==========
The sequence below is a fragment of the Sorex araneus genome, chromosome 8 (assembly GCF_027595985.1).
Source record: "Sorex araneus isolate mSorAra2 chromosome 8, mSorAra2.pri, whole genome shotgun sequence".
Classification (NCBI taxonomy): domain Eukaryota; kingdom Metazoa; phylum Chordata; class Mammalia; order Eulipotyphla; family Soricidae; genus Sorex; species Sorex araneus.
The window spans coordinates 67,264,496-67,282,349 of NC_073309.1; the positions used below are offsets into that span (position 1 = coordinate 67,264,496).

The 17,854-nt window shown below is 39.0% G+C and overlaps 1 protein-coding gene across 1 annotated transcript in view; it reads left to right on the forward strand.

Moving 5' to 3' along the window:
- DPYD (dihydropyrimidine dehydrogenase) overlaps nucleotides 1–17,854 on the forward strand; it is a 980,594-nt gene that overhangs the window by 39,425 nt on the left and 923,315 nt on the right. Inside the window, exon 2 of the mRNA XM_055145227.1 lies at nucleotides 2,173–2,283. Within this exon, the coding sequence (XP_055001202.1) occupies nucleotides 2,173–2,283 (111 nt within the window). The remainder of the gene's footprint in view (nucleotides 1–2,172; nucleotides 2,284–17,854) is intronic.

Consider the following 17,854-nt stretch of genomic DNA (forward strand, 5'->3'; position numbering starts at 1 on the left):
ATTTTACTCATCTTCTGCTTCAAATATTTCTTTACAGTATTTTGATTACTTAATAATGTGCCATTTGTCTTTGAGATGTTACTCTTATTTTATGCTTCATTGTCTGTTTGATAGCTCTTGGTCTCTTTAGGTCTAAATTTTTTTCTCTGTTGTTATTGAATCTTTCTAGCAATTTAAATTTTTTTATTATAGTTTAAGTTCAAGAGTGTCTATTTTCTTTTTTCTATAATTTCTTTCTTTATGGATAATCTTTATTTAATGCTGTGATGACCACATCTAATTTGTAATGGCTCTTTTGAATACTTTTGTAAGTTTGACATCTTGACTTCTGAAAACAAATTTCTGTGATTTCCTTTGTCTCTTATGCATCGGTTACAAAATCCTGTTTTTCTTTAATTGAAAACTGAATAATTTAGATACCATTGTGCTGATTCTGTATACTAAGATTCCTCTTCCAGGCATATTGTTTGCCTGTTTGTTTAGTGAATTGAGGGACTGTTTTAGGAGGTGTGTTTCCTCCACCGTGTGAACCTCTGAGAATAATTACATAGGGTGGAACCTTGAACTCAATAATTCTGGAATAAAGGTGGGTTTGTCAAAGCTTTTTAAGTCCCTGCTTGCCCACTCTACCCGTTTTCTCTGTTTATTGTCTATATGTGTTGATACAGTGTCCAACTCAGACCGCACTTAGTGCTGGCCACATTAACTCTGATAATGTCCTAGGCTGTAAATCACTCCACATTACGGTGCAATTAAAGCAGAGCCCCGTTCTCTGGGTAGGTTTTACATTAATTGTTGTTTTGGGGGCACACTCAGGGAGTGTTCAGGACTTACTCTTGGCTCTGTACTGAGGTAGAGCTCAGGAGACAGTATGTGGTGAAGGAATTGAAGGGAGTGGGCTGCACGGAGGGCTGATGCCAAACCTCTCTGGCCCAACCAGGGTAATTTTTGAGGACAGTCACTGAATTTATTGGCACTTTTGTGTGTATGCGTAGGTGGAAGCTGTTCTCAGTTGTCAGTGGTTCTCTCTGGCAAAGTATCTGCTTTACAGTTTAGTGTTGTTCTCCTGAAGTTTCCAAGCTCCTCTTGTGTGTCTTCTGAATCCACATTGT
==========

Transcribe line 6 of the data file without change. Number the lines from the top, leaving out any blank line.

Moving 5' to 3' along the window: